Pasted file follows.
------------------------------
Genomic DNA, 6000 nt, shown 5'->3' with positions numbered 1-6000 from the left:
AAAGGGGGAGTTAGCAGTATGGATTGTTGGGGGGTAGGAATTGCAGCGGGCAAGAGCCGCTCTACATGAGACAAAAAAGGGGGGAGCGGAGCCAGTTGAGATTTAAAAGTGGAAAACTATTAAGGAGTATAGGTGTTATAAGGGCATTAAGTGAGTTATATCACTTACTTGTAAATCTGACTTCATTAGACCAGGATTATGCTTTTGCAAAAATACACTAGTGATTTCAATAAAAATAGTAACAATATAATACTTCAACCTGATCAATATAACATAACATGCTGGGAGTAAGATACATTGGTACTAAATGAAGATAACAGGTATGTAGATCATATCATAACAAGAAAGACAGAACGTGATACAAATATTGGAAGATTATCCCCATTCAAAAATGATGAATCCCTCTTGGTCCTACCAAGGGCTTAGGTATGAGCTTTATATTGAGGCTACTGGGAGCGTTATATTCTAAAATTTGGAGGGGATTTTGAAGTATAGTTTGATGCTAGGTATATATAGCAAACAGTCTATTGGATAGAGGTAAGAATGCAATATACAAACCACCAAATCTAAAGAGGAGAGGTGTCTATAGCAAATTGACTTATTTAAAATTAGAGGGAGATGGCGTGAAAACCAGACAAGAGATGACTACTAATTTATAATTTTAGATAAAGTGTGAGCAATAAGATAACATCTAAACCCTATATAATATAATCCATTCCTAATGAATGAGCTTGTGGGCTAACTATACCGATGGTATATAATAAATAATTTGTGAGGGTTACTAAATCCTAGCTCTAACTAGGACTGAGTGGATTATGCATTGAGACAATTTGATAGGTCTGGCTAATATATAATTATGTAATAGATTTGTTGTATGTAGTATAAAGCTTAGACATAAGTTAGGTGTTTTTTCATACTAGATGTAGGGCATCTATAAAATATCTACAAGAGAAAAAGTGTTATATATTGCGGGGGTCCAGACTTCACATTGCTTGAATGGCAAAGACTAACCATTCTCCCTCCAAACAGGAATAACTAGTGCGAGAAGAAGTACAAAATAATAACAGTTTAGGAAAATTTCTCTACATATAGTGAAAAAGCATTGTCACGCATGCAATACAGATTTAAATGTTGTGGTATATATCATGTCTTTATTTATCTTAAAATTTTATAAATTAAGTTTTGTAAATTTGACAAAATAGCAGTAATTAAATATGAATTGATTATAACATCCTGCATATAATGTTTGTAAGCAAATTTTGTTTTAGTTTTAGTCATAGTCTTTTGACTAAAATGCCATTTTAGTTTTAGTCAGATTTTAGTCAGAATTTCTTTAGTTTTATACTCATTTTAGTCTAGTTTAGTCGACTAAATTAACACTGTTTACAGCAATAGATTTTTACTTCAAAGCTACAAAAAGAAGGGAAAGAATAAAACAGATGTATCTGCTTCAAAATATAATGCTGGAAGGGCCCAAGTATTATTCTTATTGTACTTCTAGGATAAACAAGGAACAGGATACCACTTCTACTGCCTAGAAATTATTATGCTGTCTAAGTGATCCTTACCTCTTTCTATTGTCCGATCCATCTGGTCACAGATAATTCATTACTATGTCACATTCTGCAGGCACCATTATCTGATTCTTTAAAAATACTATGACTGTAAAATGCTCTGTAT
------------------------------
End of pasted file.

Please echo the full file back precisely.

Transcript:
Genomic DNA, 6000 nt, shown 5'->3' with positions numbered 1-6000 from the left:
AAAGGGGGAGTTAGCAGTATGGATTGTTGGGGGGTAGGAATTGCAGCGGGCAAGAGCCGCTCTACATGAGACAAAAAAGGGGGGAGCGGAGCCAGTTGAGATTTAAAAGTGGAAAACTATTAAGGAGTATAGGTGTTATAAGGGCATTAAGTGAGTTATATCACTTACTTGTAAATCTGACTTCATTAGACCAGGATTATGCTTTTGCAAAAATACACTAGTGATTTCAATAAAAATAGTAACAATATAATACTTCAACCTGATCAATATAACATAACATGCTGGGAGTAAGATACATTGGTACTAAATGAAGATAACAGGTATGTAGATCATATCATAACAAGAAAGACAGAACGTGATACAAATATTGGAAGATTATCCCCATTCAAAAATGATGAATCCCTCTTGGTCCTACCAAGGGCTTAGGTATGAGCTTTATATTGAGGCTACTGGGAGCGTTATATTCTAAAATTTGGAGGGGATTTTGAAGTATAGTTTGATGCTAGGTATATATAGCAAACAGTCTATTGGATAGAGGTAAGAATGCAATATACAAACCACCAAATCTAAAGAGGAGAGGTGTCTATAGCAAATTGACTTATTTAAAATTAGAGGGAGATGGCGTGAAAACCAGACAAGAGATGACTACTAATTTATAATTTTAGATAAAGTGTGAGCAATAAGATAACATCTAAACCCTATATAATATAATCCATTCCTAATGAATGAGCTTGTGGGCTAACTATACCGATGGTATATAATAAATAATTTGTGAGGGTTACTAAATCCTAGCTCTAACTAGGACTGAGTGGATTATGCATTGAGACAATTTGATAGGTCTGGCTAATATATAATTATGTAATAGATTTGTTGTATGTAGTATAAAGCTTAGACATAAGTTAGGTGTTTTTTCATACTAGATGTAGGGCATCTATAAAATATCTACAAGAGAAAAAGTGTTATATATTGCGGGGGTCCAGACTTCACATTGCTTGAATGGCAAAGACTAACCATTCTCCCTCCAAACAGGAATAACTAGTGCGAGAAGAAGTACAAAATAATAACAGTTTAGGAAAATTTCTCTACATATAGTGAAAAAGCATTGTCACGCATGCAATACAGATTTAAATGTTGTGGTATATATCATGTCTTTATTTATCTTAAAATTTTATAAATTAAGTTTTGTAAATTTGACAAAATAGCAGTAATTAAATATGAATTGATTATAACATCCTGCATATAATGTTTGTAAGCAAATTTTGTTTTAGTTTTAGTCATAGTCTTTTGACTAAAATGCCATTTTAGTTTTAGTCAGATTTTAGTCAGAATTTCTTTAGTTTTATACTCATTTTAGTCTAGTTTAGTCGACTAAATTAACACTGTTTACAGCAATAGATTTTTACTTCAAAGCTACAAAAAGAAGGGAAAGAATAAAACAGATGTATCTGCTTCAAAATATAATGCTGGAAGGGCCCAAGTATTATTCTTATTGTACTTCTAGGATAAACAAGGAACAGGATACCACTTCTACTGCCTAGAAATTATTATGCTGTCTAAGTGATCCTTACCTCTTTCTATTGTCCGATCCATCTGGTCACAGATAATTCATTACTATGTCACATTCTGCAGGCACCATTATCTGATTCTTTAAAAATACTATGACTGTAAAATGCTCTGTAT